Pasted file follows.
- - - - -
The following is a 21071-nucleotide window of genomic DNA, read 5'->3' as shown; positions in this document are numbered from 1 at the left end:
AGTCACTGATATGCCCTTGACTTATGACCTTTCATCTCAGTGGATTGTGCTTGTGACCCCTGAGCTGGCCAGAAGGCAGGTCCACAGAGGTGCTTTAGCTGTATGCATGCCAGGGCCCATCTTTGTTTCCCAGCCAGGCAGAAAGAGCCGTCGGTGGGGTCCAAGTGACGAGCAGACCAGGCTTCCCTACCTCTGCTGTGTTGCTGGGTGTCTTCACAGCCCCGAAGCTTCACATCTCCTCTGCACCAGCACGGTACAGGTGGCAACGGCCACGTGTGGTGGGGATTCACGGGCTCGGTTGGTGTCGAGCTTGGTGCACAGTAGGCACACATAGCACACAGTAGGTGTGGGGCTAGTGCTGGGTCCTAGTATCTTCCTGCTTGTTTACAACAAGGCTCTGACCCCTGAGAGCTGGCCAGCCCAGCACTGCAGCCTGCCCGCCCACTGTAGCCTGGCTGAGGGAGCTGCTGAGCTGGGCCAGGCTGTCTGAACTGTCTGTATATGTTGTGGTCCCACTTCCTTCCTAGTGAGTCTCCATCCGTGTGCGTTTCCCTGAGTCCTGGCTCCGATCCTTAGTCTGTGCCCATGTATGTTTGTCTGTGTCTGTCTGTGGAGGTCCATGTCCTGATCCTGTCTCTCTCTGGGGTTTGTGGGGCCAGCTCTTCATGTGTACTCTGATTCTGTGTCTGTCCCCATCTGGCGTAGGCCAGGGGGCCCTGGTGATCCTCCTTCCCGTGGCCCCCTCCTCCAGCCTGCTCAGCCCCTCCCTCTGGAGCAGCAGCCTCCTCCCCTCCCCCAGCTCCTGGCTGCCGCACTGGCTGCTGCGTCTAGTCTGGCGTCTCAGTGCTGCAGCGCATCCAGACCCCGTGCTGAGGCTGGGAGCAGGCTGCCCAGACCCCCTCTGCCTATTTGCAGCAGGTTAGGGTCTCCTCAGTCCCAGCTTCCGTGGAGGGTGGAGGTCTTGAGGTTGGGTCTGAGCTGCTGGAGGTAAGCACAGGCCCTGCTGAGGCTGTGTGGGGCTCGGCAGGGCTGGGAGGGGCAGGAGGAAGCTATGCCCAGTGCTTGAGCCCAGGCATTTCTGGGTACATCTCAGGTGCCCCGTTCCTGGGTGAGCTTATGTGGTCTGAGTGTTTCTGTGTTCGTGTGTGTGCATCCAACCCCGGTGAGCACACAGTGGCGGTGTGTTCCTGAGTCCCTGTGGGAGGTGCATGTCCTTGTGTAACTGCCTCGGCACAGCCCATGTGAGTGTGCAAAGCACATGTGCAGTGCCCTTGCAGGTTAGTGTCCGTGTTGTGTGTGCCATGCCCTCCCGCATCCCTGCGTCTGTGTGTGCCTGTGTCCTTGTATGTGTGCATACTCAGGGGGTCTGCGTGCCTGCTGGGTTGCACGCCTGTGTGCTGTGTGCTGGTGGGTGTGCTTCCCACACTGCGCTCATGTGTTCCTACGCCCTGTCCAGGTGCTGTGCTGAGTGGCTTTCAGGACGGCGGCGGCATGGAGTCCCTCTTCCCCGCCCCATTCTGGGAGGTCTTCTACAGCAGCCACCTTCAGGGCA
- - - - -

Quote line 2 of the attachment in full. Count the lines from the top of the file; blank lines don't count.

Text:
AGTCACTGATATGCCCTTGACTTATGACCTTTCATCTCAGTGGATTGTGCTTGTGACCCCTGAGCTGGCCAGAAGGCAGGTCCACAGAGGTGCTTTAGCTGTATGCATGCCAGGGCCCATCTTTGTTTCCCAGCCAGGCAGAAAGAGCCGTCGGTGGGGTCCAAGTGACGAGCAGACCAGGCTTCCCTACCTCTGCTGTGTTGCTGGGTGTCTTCACAGCCCCGAAGCTTCACATCTCCTCTGCACCAGCACGGTACAGGTGGCAACGGCCACGTGTGGTGGGGATTCACGGGCTCGGTTGGTGTCGAGCTTGGTGCACAGTAGGCACACATAGCACACAGTAGGTGTGGGGCTAGTGCTGGGTCCTAGTATCTTCCTGCTTGTTTACAACAAGGCTCTGACCCCTGAGAGCTGGCCAGCCCAGCACTGCAGCCTGCCCGCCCACTGTAGCCTGGCTGAGGGAGCTGCTGAGCTGGGCCAGGCTGTCTGAACTGTCTGTATATGTTGTGGTCCCACTTCCTTCCTAGTGAGTCTCCATCCGTGTGCGTTTCCCTGAGTCCTGGCTCCGATCCTTAGTCTGTGCCCATGTATGTTTGTCTGTGTCTGTCTGTGGAGGTCCATGTCCTGATCCTGTCTCTCTCTGGGGTTTGTGGGGCCAGCTCTTCATGTGTACTCTGATTCTGTGTCTGTCCCCATCTGGCGTAGGCCAGGGGGCCCTGGTGATCCTCCTTCCCGTGGCCCCCTCCTCCAGCCTGCTCAGCCCCTCCCTCTGGAGCAGCAGCCTCCTCCCCTCCCCCAGCTCCTGGCTGCCGCACTGGCTGCTGCGTCTAGTCTGGCGTCTCAGTGCTGCAGCGCATCCAGACCCCGTGCTGAGGCTGGGAGCAGGCTGCCCAGACCCCCTCTGCCTATTTGCAGCAGGTTAGGGTCTCCTCAGTCCCAGCTTCCGTGGAGGGTGGAGGTCTTGAGGTTGGGTCTGAGCTGCTGGAGGTAAGCACAGGCCCTGCTGAGGCTGTGTGGGGCTCGGCAGGGCTGGGAGGGGCAGGAGGAAGCTATGCCCAGTGCTTGAGCCCAGGCATTTCTGGGTACATCTCAGGTGCCCCGTTCCTGGGTGAGCTTATGTGGTCTGAGTGTTTCTGTGTTCGTGTGTGTGCATCCAACCCCGGTGAGCACACAGTGGCGGTGTGTTCCTGAGTCCCTGTGGGAGGTGCATGTCCTTGTGTAACTGCCTCGGCACAGCCCATGTGAGTGTGCAAAGCACATGTGCAGTGCCCTTGCAGGTTAGTGTCCGTGTTGTGTGTGCCATGCCCTCCCGCATCCCTGCGTCTGTGTGTGCCTGTGTCCTTGTATGTGTGCATACTCAGGGGGTCTGCGTGCCTGCTGGGTTGCACGCCTGTGTGCTGTGTGCTGGTGGGTGTGCTTCCCACACTGCGCTCATGTGTTCCTACGCCCTGTCCAGGTGCTGTGCTGAGTGGCTTTCAGGACGGCGGCGGCATGGAGTCCCTCTTCCCCGCCCCATTCTGGGAGGTCTTCTACAGCAGCCACCTTCAGGGCA